us by email, mail, or fax within the next 30 days.
(Dkt. No. 48-6 at 2; 48-7 at 9). The attached documents
explained uninsured motorist (“UM”) and
underinsured motorist (“UIM”) coverage, and
offered the Beattys an opportunity to select optional limits
for each type of coverage (“selection/rejection
forms”) (Dkt. No. 48-6 at 4-5). The documents were not
sent by U.S. Mail (Dkt. No. 48-7 at 9).
Beattys also received several emails from Esurance during the
following months, advising them to log on and accept the
terms of their policy in order “[t]o maintain
electronic delivery of policy docs” (Dkt. Nos. 48-9;
48-10; 48-11; 48-12). Although the Beattys received these
e-mails at the address they provided, they did not open or
review many of the communications until after the May 2015
accident (Dkt. Nos. 48-1 at 59-60; 48-15 at 2). In fact, Mrs.
Beatty testified that she “[p]retty much”
disregarded e-mails from Esurance (Dkt. No. 48-1 at 63).
a customer does not log onto their policy and accept terms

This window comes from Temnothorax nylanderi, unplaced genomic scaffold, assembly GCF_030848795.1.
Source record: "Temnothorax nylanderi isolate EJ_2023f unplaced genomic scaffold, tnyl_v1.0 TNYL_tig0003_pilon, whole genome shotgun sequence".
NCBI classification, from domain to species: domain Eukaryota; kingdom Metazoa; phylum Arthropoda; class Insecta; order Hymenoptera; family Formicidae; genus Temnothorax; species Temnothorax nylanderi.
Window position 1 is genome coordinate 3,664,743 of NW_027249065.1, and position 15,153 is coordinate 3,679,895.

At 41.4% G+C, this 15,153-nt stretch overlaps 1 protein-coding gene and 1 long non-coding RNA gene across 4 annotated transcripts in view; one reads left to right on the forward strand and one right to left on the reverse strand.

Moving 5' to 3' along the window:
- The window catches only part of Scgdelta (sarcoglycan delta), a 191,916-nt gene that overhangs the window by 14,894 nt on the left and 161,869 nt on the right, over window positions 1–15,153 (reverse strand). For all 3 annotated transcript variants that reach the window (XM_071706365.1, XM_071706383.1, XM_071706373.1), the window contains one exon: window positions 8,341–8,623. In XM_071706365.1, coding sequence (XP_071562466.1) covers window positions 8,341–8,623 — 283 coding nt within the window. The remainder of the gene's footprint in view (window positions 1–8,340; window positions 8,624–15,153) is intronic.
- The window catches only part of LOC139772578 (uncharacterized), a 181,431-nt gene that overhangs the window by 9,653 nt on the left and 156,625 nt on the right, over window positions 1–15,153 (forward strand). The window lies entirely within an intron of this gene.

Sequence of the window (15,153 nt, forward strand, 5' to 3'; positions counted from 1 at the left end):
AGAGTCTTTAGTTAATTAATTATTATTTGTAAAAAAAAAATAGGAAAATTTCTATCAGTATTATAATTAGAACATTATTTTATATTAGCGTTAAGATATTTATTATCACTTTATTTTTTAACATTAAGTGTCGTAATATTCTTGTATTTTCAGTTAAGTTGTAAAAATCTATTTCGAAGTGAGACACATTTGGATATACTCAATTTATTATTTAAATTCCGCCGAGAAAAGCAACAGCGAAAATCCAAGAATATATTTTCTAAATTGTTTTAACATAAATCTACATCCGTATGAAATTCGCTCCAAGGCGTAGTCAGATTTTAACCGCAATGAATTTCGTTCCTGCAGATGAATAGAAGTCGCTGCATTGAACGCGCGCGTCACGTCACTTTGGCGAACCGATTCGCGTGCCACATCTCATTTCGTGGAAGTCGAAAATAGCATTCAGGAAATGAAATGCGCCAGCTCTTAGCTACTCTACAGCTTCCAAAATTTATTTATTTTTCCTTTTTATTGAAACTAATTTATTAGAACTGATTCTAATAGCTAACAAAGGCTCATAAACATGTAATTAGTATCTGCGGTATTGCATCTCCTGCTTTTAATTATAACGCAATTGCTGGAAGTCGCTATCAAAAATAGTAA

and conditions” within 30 days, Esurance updates the
delivery method from electronic to paper (Dkt. No. 48-7 at
11, 14). When the Beattys did not accept the terms and
conditions, on January 24, 2015, Esurance changed the
Beattys' “policy document delivery method” to
U.S. mail (Dkt. No. 48-19). Esurance also removed a paperless
discount that had been applied to the Beattys' policy and
sent an e-mail advising that it would charge their credit
card an additional $7.52 on February 3, 2015 (Dkt. Nos. 48-19
at 2; 48-17). Mrs. Beatty reviewed this e-mail, but did not
inquire about the charge (Dkt. No. 48-1 at 60).
Beattys did not return the selection/rejection forms within
30 days. Id. at 72, 125. As a result, on January 26,
2015, Esurance mailed the Beattys' an amended policy
declarations page, effective January 28, 2015, which
reflected that Esurance had removed UIM coverage and